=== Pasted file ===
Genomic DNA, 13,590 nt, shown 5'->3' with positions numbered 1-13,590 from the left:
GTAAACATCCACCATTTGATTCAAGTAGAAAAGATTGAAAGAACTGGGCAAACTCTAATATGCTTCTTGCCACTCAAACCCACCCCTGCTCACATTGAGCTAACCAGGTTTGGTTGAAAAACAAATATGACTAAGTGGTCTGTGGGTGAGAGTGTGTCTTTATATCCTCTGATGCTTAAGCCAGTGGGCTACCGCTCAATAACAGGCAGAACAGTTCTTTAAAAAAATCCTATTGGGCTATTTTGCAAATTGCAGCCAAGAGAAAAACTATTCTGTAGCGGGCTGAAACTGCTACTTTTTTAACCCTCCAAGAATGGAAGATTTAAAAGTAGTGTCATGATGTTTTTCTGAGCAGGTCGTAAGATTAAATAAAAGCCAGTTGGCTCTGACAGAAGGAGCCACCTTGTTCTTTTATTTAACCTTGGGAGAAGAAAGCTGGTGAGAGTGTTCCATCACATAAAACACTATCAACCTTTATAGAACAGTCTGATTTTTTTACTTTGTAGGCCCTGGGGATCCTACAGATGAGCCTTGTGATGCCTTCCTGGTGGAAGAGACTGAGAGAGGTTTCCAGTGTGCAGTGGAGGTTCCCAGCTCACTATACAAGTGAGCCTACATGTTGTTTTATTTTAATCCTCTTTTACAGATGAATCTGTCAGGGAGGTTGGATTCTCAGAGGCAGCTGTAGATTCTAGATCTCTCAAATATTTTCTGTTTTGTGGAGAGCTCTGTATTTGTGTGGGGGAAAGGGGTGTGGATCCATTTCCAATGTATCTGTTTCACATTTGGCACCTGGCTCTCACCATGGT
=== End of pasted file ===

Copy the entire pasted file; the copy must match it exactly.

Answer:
Genomic DNA, 13,590 nt, shown 5'->3' with positions numbered 1-13,590 from the left:
GTAAACATCCACCATTTGATTCAAGTAGAAAAGATTGAAAGAACTGGGCAAACTCTAATATGCTTCTTGCCACTCAAACCCACCCCTGCTCACATTGAGCTAACCAGGTTTGGTTGAAAAACAAATATGACTAAGTGGTCTGTGGGTGAGAGTGTGTCTTTATATCCTCTGATGCTTAAGCCAGTGGGCTACCGCTCAATAACAGGCAGAACAGTTCTTTAAAAAAATCCTATTGGGCTATTTTGCAAATTGCAGCCAAGAGAAAAACTATTCTGTAGCGGGCTGAAACTGCTACTTTTTTAACCCTCCAAGAATGGAAGATTTAAAAGTAGTGTCATGATGTTTTTCTGAGCAGGTCGTAAGATTAAATAAAAGCCAGTTGGCTCTGACAGAAGGAGCCACCTTGTTCTTTTATTTAACCTTGGGAGAAGAAAGCTGGTGAGAGTGTTCCATCACATAAAACACTATCAACCTTTATAGAACAGTCTGATTTTTTTACTTTGTAGGCCCTGGGGATCCTACAGATGAGCCTTGTGATGCCTTCCTGGTGGAAGAGACTGAGAGAGGTTTCCAGTGTGCAGTGGAGGTTCCCAGCTCACTATACAAGTGAGCCTACATGTTGTTTTATTTTAATCCTCTTTTACAGATGAATCTGTCAGGGAGGTTGGATTCTCAGAGGCAGCTGTAGATTCTAGATCTCTCAAATATTTTCTGTTTTGTGGAGAGCTCTGTATTTGTGTGGGGGAAAGGGGTGTGGATCCATTTCCAATGTATCTGTTTCACATTTGGCACCTGGCTCTCACCATGGT